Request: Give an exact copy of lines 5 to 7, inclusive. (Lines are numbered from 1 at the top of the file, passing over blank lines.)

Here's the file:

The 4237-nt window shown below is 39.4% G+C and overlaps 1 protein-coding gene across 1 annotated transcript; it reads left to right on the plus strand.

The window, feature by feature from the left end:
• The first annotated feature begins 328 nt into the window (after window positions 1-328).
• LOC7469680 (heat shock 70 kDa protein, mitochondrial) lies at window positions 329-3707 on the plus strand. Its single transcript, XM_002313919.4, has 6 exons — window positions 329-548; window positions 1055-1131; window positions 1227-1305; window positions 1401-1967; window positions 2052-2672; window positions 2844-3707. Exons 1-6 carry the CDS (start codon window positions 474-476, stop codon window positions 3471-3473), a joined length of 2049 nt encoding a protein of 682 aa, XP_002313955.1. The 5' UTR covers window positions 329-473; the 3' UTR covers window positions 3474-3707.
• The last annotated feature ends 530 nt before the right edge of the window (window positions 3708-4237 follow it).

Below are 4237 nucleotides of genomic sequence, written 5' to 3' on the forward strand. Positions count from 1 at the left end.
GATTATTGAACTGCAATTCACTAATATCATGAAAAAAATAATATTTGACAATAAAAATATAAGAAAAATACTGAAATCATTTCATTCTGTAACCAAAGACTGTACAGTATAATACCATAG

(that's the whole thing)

• The last annotated feature ends 530 nt before the right edge of the window (window positions 3708-4237 follow it).

Below are 4237 nucleotides of genomic sequence, written 5' to 3' on the forward strand. Positions count from 1 at the left end.
GATTATTGAACTGCAATTCACTAATATCATGAAAAAAATAATATTTGACAATAAAAATATAAGAAAAATACTGAAATCATTTCATTCTGTAACCAAAGACTGTACAGTATAATACCATAG